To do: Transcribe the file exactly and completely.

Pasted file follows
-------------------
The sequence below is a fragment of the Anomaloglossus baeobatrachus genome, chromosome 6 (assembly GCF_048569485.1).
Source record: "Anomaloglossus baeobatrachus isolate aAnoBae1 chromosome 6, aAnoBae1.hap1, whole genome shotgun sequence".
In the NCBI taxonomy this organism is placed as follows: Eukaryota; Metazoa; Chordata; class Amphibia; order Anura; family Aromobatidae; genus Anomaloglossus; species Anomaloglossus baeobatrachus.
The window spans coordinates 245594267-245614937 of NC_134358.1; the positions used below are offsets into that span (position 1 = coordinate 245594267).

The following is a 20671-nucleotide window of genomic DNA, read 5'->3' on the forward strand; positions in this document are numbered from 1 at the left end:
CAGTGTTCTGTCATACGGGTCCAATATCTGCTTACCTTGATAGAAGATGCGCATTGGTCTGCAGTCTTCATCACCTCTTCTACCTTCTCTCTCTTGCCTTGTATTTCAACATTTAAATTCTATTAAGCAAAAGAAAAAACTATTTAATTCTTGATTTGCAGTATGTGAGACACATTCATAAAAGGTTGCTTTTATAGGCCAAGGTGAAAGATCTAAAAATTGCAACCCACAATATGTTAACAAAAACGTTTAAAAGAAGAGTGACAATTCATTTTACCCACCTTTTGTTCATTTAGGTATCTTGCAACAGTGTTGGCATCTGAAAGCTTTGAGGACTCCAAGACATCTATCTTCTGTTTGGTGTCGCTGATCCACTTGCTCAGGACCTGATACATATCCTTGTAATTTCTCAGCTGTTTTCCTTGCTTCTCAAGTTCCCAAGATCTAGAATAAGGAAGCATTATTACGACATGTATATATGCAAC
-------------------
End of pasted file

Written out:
The sequence below is a fragment of the Anomaloglossus baeobatrachus genome, chromosome 6 (assembly GCF_048569485.1).
Source record: "Anomaloglossus baeobatrachus isolate aAnoBae1 chromosome 6, aAnoBae1.hap1, whole genome shotgun sequence".
In the NCBI taxonomy this organism is placed as follows: Eukaryota; Metazoa; Chordata; class Amphibia; order Anura; family Aromobatidae; genus Anomaloglossus; species Anomaloglossus baeobatrachus.
The window spans coordinates 245594267-245614937 of NC_134358.1; the positions used below are offsets into that span (position 1 = coordinate 245594267).

The following is a 20671-nucleotide window of genomic DNA, read 5'->3' on the forward strand; positions in this document are numbered from 1 at the left end:
CAGTGTTCTGTCATACGGGTCCAATATCTGCTTACCTTGATAGAAGATGCGCATTGGTCTGCAGTCTTCATCACCTCTTCTACCTTCTCTCTCTTGCCTTGTATTTCAACATTTAAATTCTATTAAGCAAAAGAAAAAACTATTTAATTCTTGATTTGCAGTATGTGAGACACATTCATAAAAGGTTGCTTTTATAGGCCAAGGTGAAAGATCTAAAAATTGCAACCCACAATATGTTAACAAAAACGTTTAAAAGAAGAGTGACAATTCATTTTACCCACCTTTTGTTCATTTAGGTATCTTGCAACAGTGTTGGCATCTGAAAGCTTTGAGGACTCCAAGACATCTATCTTCTGTTTGGTGTCGCTGATCCACTTGCTCAGGACCTGATACATATCCTTGTAATTTCTCAGCTGTTTTCCTTGCTTCTCAAGTTCCCAAGATCTAGAATAAGGAAGCATTATTACGACATGTATATATGCAAC